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The entire time that I have been involved with The Cascade, the paper has not had a good relationship with the Student Union Society (SUS). There are inside jokes and paranoia on both sides, and this reflects blatantly in both SUS coverage in the paper and discussion of The Cascade in SUS announcements and meetings.
This is unfair to students affiliated with neither organization, and I feel the need to discuss the issue as I leave this paper and this university for the real world, so that both organizations can figure out their problems, and so that the student public can be aware of the useless tension.
The fault is nobody’s, exactly; fault pingpongs back and forth. There have been Cascade articles that ridiculously misquote SUS officials (terrible journalism). There have been statements from SUS emailed to every single student (propaganda) about how certain Cascade articles hurt more than they help (e.g., last semester’s report on sexual assault on campus).
SUS has, at times, even gone so far as to refuse interviews on the basis that they cannot trust The Cascade to reflect their organization accurately. And many Cascaders, myself included, have at times interpreted this as a way of controlling their image by preventing “bad PR.” This cannot happen if student journalism is to continue to do its job.
Journalism keeps power in check, not only by calling out abuses of power but by informing the public what banal things that power is up to. Without this so-called “watchdog” function, newspapers are just stacks of ads and slice-of-life community stories.
SUS is one such power that needs to be kept in check. They can make changes to fees, clubs, and the ways it represents students. The student public needs to be aware of the whys and wherefores of such decisions in order to make an informed vote, inquiry, or protest. In order to get a balanced representation of the pros and cons of any of these decisions, it is The Cascade’s job to present SUS’s view of such decisions, the views of those that agree, and the views of those that disagree. The paper needs to conduct real, face-to-face interviews.
An email interview, which SUS has sometimes preferred, is not a good interview. Not only does it mean potential delays between question and answer, and therefore allows the interviewee to come up with avoidant, PR-soaked answers, but the answers might not show up in the interviewer’s inbox at all, or at least not on time. Whenever possible, a real-time, in-person interview is ideal. This puts powers like SUS in the hotseat, of course, but the existence of live voice recordings is the best defense against misquoting because it includes tone and context. Find yourself quoted irresponsibly? Refer to the recording and embarrass the pants off the writer!
It’s also important to remember that in both organizations, nobody really knows what they’re doing, especially not when they’re starting out. The members recycle every couple years, new problems arise, and old solutions are forgotten. Another function of good student journalism is to record these problems and how they were resolved, which can’t happen if the journalists aren’t allowed to question SUS. But SUS won’t want to talk to The Cascade if they continue to conduct shoddy journalism, full of misquotation, anti-SUS framing, and sensationalized headlining.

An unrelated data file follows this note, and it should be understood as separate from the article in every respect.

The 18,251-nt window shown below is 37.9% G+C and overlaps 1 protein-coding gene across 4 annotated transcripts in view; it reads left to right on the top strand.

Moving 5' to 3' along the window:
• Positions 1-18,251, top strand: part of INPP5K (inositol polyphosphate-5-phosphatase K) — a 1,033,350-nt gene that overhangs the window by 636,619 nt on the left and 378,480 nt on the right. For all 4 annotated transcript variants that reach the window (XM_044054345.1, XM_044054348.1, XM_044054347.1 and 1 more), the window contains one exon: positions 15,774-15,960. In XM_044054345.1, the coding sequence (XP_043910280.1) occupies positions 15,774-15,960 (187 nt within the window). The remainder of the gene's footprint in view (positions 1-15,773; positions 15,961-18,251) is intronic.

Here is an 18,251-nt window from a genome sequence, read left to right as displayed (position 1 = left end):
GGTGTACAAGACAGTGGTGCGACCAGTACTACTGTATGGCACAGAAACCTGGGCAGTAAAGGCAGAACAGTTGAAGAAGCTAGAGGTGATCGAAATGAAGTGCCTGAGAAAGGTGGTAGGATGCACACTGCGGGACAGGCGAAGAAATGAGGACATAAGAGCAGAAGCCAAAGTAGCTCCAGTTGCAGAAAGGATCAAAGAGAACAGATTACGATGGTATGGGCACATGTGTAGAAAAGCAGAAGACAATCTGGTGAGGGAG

I experienced this headlining problem firsthand as a wee baby staff writer at The Cascade. I wrote an article reporting, very plainly, the facts about some funding that was given to trades programs at UFV, additional funding that arts programs happened not to be receiving. My editor tacked it with a headline along the lines of “Trading creativity for carpentry,” implying a philosophical position that I personally disagree with. But it was published that way without my knowledge, and many trades professors declined to do interviews with me from then on. It was an example of an individual dropping the balanced-journalism ball, simply because they did not know not to do that.
This lack of expertise exists equally within SUS. Budgets and minutes were often not accessible online in a timely manner in the past year, making straightforward research difficult. When SUS officials would not elaborate when asked for specifics about these kinds of documents, it was, to a journalist’s senses, suspicious — even if there was no conspiracy going on. All SUS needs to assuage prying, suspicious journalists is (or ought to be) plain old information. This is what I, at least, meant when I talked about the need for “transparency” in my opinion articles during the SUS elections.
Cascade: Conduct endless interviews. Draw well-informed conclusions. Write balanced articles.
SUS: Understand that you have power. Accept the role of student journalism as something good for the students you represent. Avoid keeping secrets.
The next year is a new era for both SUS and The Cascade, both organizations under brand-new leadership. SUS president Sukhi Brar and Cascade editor-in-chief Vanessa Broadbent are both human beings I respect and trust on a personal level. On an organizational level, only time will tell if we can trust them to reverse the inertia of their organizations’ biases, for the benefit of their impressionable new employees and the information-hungry UFV student body.